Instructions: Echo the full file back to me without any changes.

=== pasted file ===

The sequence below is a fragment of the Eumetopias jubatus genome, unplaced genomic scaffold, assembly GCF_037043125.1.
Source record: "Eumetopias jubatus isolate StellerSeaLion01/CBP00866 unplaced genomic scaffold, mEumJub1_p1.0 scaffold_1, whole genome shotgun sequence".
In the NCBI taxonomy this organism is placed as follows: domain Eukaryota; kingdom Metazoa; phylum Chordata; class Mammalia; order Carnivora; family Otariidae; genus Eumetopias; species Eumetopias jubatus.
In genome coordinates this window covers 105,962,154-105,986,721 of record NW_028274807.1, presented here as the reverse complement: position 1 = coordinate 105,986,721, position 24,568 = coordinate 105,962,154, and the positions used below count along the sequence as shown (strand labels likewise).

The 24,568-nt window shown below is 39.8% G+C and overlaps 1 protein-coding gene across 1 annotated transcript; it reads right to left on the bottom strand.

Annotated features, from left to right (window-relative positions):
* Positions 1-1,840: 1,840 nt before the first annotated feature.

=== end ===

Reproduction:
The sequence below is a fragment of the Eumetopias jubatus genome, unplaced genomic scaffold, assembly GCF_037043125.1.
Source record: "Eumetopias jubatus isolate StellerSeaLion01/CBP00866 unplaced genomic scaffold, mEumJub1_p1.0 scaffold_1, whole genome shotgun sequence".
In the NCBI taxonomy this organism is placed as follows: domain Eukaryota; kingdom Metazoa; phylum Chordata; class Mammalia; order Carnivora; family Otariidae; genus Eumetopias; species Eumetopias jubatus.
In genome coordinates this window covers 105,962,154-105,986,721 of record NW_028274807.1, presented here as the reverse complement: position 1 = coordinate 105,986,721, position 24,568 = coordinate 105,962,154, and the positions used below count along the sequence as shown (strand labels likewise).

The 24,568-nt window shown below is 39.8% G+C and overlaps 1 protein-coding gene across 1 annotated transcript; it reads right to left on the bottom strand.

Annotated features, from left to right (window-relative positions):
* Positions 1-1,840: 1,840 nt before the first annotated feature.